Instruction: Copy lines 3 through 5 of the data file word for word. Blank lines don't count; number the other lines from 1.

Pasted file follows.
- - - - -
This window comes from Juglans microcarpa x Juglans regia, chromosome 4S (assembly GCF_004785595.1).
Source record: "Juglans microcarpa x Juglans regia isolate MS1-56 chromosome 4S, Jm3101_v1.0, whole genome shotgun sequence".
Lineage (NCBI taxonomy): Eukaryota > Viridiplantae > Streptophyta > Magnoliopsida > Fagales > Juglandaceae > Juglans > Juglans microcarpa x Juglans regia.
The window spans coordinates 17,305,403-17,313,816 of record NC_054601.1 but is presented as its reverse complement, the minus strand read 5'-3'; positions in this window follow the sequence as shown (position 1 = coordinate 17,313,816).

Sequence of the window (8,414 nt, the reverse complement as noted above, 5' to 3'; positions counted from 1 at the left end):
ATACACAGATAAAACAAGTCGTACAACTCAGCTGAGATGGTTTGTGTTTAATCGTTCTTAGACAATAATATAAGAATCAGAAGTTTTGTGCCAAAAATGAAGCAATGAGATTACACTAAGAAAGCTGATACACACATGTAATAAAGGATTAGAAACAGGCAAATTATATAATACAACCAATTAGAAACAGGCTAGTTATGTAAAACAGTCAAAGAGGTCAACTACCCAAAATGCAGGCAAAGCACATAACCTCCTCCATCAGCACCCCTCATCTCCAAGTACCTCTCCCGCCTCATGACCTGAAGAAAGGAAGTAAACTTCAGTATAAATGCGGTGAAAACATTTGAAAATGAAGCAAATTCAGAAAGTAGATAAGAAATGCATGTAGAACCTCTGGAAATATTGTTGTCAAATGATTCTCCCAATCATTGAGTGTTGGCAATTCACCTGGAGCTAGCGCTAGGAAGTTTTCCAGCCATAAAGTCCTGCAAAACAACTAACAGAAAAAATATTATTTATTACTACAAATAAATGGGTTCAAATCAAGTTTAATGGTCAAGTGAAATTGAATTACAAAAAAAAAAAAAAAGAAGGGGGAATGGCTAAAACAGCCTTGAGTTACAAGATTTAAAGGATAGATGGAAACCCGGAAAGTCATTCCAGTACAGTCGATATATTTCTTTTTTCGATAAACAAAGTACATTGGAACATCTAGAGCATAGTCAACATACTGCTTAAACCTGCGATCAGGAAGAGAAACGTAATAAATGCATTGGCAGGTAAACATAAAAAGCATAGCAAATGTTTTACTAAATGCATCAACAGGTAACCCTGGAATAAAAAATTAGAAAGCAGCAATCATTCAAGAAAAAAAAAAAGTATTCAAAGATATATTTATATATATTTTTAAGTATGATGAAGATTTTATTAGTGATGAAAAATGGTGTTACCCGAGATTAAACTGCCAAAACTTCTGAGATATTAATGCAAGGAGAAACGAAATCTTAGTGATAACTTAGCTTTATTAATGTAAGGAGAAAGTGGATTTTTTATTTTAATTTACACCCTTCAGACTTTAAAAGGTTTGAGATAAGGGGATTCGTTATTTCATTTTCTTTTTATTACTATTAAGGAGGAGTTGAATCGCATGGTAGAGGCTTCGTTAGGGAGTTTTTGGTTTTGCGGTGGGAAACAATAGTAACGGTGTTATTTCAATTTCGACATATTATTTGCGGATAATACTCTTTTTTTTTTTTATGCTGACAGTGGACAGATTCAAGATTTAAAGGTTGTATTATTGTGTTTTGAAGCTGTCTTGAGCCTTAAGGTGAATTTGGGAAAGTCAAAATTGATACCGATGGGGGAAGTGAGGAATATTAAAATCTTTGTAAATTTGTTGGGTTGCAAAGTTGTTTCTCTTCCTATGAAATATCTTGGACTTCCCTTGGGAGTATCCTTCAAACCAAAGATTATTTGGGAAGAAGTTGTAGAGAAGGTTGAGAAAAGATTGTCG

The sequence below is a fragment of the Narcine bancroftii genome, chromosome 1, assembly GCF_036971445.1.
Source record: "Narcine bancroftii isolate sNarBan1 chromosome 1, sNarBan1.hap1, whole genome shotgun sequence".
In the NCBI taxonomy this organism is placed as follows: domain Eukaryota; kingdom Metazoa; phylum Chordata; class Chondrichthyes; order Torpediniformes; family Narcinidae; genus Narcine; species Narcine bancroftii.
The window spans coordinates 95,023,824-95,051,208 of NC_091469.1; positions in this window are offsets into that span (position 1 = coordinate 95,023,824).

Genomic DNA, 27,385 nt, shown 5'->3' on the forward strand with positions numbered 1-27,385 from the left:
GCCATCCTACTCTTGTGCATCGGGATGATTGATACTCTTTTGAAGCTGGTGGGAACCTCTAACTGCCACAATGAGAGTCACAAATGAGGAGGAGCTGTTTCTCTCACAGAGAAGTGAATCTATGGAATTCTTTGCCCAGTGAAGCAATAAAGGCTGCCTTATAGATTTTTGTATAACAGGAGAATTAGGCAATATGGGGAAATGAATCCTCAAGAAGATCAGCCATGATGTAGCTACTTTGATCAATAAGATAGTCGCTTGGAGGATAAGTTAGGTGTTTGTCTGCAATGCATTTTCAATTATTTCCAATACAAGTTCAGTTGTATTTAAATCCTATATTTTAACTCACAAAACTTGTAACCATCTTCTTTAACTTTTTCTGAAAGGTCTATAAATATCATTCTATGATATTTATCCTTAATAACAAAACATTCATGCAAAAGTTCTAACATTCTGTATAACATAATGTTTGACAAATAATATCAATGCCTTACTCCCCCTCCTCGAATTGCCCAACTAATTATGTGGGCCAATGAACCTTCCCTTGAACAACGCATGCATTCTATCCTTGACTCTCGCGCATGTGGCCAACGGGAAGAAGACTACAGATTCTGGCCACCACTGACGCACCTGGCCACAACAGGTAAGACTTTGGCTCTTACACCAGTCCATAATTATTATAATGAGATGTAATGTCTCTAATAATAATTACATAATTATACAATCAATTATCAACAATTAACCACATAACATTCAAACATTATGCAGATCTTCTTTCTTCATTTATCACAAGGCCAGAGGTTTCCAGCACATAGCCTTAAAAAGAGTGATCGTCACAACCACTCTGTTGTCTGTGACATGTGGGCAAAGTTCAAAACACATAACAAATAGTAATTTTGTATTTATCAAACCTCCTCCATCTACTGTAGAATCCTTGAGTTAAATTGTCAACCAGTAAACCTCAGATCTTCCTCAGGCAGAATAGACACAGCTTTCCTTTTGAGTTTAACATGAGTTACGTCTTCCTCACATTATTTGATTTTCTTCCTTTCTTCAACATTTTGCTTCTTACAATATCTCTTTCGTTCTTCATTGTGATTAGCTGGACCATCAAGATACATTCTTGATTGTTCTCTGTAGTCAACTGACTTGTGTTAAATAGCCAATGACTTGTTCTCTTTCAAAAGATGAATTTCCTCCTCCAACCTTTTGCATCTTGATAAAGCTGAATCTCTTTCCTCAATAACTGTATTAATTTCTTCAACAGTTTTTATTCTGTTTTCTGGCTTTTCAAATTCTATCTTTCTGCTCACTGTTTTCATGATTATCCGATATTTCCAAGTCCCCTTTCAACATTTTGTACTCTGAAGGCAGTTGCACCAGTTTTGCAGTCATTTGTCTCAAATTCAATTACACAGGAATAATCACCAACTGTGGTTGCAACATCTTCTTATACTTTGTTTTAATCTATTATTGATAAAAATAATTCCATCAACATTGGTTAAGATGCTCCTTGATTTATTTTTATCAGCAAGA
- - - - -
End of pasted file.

Lineage (NCBI taxonomy): Eukaryota > Viridiplantae > Streptophyta > Magnoliopsida > Fagales > Juglandaceae > Juglans > Juglans microcarpa x Juglans regia.
The window spans coordinates 17,305,403-17,313,816 of record NC_054601.1 but is presented as its reverse complement, the minus strand read 5'-3'; positions in this window follow the sequence as shown (position 1 = coordinate 17,313,816).

Sequence of the window (8,414 nt, the reverse complement as noted above, 5' to 3'; positions counted from 1 at the left end):